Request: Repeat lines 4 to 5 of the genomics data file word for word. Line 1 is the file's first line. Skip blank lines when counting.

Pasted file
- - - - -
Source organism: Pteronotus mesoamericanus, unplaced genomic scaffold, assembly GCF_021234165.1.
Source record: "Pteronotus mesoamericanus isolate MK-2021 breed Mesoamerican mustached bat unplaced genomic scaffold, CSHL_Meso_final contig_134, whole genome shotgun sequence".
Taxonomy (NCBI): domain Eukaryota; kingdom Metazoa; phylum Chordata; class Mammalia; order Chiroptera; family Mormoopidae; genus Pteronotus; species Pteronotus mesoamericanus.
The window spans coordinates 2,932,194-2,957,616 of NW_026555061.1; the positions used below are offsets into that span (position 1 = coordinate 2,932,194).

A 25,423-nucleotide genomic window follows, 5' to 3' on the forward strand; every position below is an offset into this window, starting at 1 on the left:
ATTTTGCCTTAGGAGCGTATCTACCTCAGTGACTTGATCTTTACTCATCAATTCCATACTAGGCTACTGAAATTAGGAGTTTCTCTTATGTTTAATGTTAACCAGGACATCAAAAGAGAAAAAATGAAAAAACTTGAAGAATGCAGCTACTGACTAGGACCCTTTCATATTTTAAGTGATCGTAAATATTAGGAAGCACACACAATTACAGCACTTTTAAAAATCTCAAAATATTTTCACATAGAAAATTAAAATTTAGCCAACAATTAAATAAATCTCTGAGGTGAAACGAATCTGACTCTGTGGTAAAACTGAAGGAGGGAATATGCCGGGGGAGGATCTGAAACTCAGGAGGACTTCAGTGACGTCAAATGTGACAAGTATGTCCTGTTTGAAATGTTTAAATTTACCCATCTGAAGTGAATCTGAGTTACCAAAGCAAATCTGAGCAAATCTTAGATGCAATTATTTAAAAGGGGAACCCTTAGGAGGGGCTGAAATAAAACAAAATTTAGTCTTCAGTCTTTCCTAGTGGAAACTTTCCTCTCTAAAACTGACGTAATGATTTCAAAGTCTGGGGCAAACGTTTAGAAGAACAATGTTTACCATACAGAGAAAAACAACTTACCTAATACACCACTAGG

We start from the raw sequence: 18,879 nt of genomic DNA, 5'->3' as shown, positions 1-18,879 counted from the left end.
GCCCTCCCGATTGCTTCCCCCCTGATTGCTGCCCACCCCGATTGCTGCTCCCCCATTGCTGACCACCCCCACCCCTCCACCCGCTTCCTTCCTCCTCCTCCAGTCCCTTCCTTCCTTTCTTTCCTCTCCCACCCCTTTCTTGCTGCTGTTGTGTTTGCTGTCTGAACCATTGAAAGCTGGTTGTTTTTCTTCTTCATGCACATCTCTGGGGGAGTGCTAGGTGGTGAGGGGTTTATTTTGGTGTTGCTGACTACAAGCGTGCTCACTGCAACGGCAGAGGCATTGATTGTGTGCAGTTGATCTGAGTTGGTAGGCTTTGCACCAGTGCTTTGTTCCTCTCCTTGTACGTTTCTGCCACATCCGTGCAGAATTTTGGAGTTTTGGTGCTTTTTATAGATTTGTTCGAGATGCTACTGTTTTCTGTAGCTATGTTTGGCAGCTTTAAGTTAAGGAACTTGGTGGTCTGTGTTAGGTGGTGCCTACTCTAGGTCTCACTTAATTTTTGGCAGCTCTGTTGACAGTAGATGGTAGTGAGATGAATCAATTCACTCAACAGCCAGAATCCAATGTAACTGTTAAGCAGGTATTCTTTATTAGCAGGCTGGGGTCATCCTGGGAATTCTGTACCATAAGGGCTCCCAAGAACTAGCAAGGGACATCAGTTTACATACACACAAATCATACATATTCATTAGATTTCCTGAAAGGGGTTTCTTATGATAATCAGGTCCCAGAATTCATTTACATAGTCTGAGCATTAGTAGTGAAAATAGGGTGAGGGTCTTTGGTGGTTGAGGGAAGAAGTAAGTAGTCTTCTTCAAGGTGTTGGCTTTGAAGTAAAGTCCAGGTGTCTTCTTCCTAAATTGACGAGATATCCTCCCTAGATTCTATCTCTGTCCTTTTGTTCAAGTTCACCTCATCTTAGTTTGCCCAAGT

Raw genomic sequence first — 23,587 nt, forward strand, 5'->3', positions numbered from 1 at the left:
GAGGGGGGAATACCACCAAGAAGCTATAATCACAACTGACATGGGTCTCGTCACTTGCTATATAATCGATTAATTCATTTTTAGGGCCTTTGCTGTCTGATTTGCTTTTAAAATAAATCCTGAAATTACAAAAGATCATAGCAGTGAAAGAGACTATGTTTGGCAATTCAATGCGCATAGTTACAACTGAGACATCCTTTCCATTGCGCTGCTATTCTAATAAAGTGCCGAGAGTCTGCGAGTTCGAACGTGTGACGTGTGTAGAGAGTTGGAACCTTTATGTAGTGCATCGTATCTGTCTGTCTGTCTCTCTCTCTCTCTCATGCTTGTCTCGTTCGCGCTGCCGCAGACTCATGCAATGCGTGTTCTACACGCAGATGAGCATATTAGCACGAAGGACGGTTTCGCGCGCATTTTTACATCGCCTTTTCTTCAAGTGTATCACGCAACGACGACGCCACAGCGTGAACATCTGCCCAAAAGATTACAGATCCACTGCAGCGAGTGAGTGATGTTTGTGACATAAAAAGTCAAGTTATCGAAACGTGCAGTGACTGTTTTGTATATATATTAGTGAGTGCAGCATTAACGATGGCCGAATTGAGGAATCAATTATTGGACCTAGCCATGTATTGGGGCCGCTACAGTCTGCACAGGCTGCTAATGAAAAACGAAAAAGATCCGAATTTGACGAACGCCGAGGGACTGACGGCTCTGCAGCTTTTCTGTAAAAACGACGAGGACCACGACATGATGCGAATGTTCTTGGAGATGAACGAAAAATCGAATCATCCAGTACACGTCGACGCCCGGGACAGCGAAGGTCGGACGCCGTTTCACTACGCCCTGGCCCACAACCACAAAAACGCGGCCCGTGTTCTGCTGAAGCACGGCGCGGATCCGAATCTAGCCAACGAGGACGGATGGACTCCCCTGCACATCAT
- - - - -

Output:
The window spans coordinates 2,932,194-2,957,616 of NW_026555061.1; the positions used below are offsets into that span (position 1 = coordinate 2,932,194).

A 25,423-nucleotide genomic window follows, 5' to 3' on the forward strand; every position below is an offset into this window, starting at 1 on the left: